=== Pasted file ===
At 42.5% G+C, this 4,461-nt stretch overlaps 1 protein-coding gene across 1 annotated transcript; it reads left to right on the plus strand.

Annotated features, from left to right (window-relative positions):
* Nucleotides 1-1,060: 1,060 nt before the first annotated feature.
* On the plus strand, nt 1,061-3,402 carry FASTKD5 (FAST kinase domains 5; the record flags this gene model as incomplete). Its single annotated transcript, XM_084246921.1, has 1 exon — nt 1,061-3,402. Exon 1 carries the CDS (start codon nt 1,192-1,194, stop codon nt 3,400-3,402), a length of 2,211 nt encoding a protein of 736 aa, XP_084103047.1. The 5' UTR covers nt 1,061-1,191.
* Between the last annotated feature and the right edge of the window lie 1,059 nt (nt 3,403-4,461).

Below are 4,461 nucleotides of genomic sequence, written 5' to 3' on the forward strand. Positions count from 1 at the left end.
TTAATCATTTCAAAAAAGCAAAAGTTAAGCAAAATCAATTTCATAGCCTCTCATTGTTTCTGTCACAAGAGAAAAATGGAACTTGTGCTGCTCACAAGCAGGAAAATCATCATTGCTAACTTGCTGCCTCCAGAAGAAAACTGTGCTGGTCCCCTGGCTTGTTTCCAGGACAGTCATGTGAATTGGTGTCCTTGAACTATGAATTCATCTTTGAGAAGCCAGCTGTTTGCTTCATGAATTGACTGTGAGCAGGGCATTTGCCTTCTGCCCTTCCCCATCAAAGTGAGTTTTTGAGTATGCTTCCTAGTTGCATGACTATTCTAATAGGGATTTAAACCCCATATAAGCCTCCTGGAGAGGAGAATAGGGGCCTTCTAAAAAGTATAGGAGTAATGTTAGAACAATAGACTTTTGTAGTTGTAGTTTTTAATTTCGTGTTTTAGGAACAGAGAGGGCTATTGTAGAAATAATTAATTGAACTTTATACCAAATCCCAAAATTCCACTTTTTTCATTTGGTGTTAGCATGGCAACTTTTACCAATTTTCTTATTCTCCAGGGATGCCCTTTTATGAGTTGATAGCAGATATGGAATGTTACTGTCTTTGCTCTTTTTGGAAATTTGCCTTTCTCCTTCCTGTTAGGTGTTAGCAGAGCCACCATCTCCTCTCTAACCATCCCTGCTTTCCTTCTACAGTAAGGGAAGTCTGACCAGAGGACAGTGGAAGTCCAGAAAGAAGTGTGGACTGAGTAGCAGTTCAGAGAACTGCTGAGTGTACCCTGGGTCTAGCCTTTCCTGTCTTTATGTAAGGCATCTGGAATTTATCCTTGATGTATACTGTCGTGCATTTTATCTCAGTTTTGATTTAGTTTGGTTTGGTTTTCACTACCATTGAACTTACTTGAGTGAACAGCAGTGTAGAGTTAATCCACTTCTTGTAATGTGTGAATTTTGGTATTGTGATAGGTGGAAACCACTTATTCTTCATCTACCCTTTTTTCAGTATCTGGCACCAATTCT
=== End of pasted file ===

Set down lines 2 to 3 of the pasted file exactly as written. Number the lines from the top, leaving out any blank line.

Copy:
Annotated features, from left to right (window-relative positions):
* Nucleotides 1-1,060: 1,060 nt before the first annotated feature.